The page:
Cheerleading Common Injuries and Prevention Tips
Legend has it that cheerleading started with a University of Minnesota student standing up in the stands and leading his fellow students in "cheering" for their team during a football game. Cheerleading has morphed drastically since then. Today, it’s considered an athletic activity that incorporates elements of dance and gymnastics along with stunts and pyramid formations. In 2002, an estimated 3.5 million people in the United States participated as cheerleaders, from six-year-olds to adults who cheerlead for professional athletic teams. While cheerleading is meant to support an athletic team, its intense competitions at the high school and collegiate levels have created a whole new dynamic, including increased risk for injury.
What types of injuries are most common in cheerleading?
The U.S. Consumer Product Safety Commission (CPSC) estimates that cheerleading led to 16,000 emergency room visits in 2002 (the latest year for data). While not as frequent as injuries in other sports, cheerleading injuries tend to be more severe, making up more than half of the catastrophic injuries in female athletes. Cheerleading injuries affect all areas of the body — most commonly the wrists, shoulders, ankles, head, and neck.
How can injuries be prevented?
- Stunt Restrictions
- In an attempt to curb the amount of catastrophic injuries in cheerleading, restrictions have been placed on stunts. They range from height restrictions in human pyramids, to the thrower-flyer ratio, to the number of spotters that must be present for each person lifted above shoulder level.
- For example, the limit for pyramids is two body lengths for the high school level and 2.5 body lengths for the college level, with the base cheerleader in direct contact with the performing surface. Base supporters must remain stationary and the suspended person is not allowed to be inverted or rotate on dismount.
- Basket toss stunts in which a cheerleader is thrown into the air (sometimes as high as 20 feet) are only allowed to have four throwers. The person being tossed (flyer) is not allowed to drop the head below a horizontal plane with the torso. One of the throwers must remain behind the flyer at all times during the toss.
- Mats should be used during practice sessions and as much as possible during competitions. Cheerleaders should not attempt a stunt if they are tired, injured, or ill, as this may disrupt their focus and cause the stunt to be performed in an unsafe manner.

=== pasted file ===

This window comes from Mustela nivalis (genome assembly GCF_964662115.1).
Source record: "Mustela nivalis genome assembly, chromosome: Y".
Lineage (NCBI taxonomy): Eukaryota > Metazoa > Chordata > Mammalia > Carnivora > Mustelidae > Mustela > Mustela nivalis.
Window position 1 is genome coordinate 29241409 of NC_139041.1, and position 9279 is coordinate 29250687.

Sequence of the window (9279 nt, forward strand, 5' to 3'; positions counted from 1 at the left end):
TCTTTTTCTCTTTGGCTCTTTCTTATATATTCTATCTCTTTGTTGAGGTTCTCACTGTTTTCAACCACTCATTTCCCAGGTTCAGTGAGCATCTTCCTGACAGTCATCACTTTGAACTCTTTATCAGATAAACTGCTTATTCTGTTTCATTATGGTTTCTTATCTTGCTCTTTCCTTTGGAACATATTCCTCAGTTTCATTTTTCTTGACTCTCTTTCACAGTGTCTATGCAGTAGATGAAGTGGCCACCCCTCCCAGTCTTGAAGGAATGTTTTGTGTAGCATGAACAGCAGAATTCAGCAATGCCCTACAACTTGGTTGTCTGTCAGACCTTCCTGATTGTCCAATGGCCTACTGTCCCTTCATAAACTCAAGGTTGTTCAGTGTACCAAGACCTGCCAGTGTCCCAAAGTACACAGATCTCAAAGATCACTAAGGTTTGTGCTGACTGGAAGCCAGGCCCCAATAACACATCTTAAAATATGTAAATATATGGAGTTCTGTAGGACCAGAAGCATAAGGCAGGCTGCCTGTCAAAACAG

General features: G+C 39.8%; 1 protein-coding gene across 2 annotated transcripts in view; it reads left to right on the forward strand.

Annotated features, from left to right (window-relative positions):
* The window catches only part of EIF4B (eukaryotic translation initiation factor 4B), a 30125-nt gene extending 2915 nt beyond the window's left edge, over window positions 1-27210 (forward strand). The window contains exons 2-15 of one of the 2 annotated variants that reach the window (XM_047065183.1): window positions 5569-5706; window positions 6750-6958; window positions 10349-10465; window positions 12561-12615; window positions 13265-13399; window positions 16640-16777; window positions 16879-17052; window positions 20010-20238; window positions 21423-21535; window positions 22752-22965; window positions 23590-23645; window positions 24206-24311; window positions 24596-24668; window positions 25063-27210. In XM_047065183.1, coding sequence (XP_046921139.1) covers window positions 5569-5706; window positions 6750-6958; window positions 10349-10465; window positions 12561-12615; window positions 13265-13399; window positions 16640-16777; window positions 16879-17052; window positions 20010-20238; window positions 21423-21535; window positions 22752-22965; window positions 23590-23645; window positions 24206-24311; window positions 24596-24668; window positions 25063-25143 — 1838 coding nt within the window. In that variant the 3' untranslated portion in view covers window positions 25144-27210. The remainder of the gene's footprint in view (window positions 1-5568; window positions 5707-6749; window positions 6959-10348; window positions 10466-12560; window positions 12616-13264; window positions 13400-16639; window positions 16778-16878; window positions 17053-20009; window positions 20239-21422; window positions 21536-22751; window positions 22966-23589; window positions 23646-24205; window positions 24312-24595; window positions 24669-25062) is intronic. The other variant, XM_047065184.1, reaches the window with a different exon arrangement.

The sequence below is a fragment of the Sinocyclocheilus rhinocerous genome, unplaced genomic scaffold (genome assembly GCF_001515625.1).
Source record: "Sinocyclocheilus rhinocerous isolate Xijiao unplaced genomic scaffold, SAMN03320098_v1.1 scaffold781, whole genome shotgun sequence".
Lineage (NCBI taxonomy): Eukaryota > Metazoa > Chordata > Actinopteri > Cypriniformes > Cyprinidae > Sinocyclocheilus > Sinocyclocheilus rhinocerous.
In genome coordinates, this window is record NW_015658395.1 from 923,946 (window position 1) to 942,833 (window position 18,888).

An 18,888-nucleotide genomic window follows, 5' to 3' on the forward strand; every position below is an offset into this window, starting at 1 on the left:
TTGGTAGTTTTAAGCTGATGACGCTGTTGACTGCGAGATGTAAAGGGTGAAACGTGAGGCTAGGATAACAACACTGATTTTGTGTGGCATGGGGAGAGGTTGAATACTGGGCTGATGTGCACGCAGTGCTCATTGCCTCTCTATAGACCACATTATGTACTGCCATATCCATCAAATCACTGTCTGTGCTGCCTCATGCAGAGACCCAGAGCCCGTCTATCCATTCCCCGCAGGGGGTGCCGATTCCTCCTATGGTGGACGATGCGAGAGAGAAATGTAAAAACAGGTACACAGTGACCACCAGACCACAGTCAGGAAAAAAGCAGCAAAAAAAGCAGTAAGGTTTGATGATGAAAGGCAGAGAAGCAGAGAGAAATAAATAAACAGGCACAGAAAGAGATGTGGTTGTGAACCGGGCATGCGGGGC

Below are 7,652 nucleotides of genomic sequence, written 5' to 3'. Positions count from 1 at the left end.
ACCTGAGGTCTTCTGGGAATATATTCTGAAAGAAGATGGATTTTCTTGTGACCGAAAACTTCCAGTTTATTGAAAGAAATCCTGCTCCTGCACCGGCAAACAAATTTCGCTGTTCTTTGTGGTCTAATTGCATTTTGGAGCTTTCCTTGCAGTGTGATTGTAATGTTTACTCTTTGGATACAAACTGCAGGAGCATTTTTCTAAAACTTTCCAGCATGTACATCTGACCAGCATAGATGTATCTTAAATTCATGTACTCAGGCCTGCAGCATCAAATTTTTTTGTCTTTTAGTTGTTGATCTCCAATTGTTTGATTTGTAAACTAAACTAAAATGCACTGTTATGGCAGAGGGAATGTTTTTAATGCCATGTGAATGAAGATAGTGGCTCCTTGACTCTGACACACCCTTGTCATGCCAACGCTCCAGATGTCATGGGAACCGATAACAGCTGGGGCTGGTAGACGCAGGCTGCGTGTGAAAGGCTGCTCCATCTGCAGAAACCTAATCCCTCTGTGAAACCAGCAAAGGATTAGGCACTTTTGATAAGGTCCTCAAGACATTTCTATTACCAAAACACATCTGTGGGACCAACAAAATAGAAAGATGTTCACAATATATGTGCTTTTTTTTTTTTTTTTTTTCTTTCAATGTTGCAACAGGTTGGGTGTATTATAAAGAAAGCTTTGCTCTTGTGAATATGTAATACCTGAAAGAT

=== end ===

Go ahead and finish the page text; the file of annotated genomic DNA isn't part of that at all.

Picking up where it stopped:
- The importance of a qualified coach is also critical. Coaching certification is encouraged.
- Precautions should always be taken during inclement weather for all stunts. Also, a stunt should not be attempted without proper training, and not until the cheerleader is confident and comfortable with performing the stunt. Supervision should be provided at all times during stunt routines.
- As with any sport, proper conditioning and training are important to minimize injury, including:
- Resistance exercises to gain strength in the lower back, stomach, and shoulders
- Regular stretching, yoga, or pilates instruction to improve flexibility
- Speaking with a sports medicine professional or athletic trainer if you have any concerns about injuries or prevention strategies
- Returning to play only when clearance is granted by a healthcare professional
How are cheerleading injuries treated?
One of the most common injuries cheerleaders suffer is an ankle or wrist sprain or strain. For treatment of a sprain or strain, remember RICE:
- Rest the injured site for at least 24 hours
- Ice the injury at least every hour for 10-20 minutes during the initial four hours after injury. Icing then can be done 10-20 minutes four times a day for two days
- Compress the injured site with a snug, elastic bandage for 48 hours
- Elevate the injured limb for at least 24 hours
Immediate medical attention is required for any cheerleader with a suspected head or neck injury.
- John D Campbell, MD
- Barry P. Boden, MD
Campbell, John D, and Barry P. Boden. Cheerleading Injuries. Sports Medicine Update. September/October 2008.
Boden BP, R Tacchetti, FO Mueller. Catastrophic cheerleading injuries. Am Journal of Sports Med. 31:881-888, 2003.
Shields BJ, GA Smith. Cheerleading related injuries to children 5 to 18 years of age: United States, 1990-2002. Pediatrics. 117:122-129, 2006.
Sports Tips provide general information only and are not a substitute for your own good judgement or consultation with a physician. The STOP Sports Injuries campaign emphasizes the expertise of our coalition of experts, including the American Academy of Orthopaedic Surgeons, American Academy of Pediatrics, National Athletic Trainers’ Association, National Strength and Conditioning Association, American Medical Society for Sports Medicine and SAFE Kids USA. To order multiple copies of this fact sheet or for more information, visit STOPSportsInjuries.org.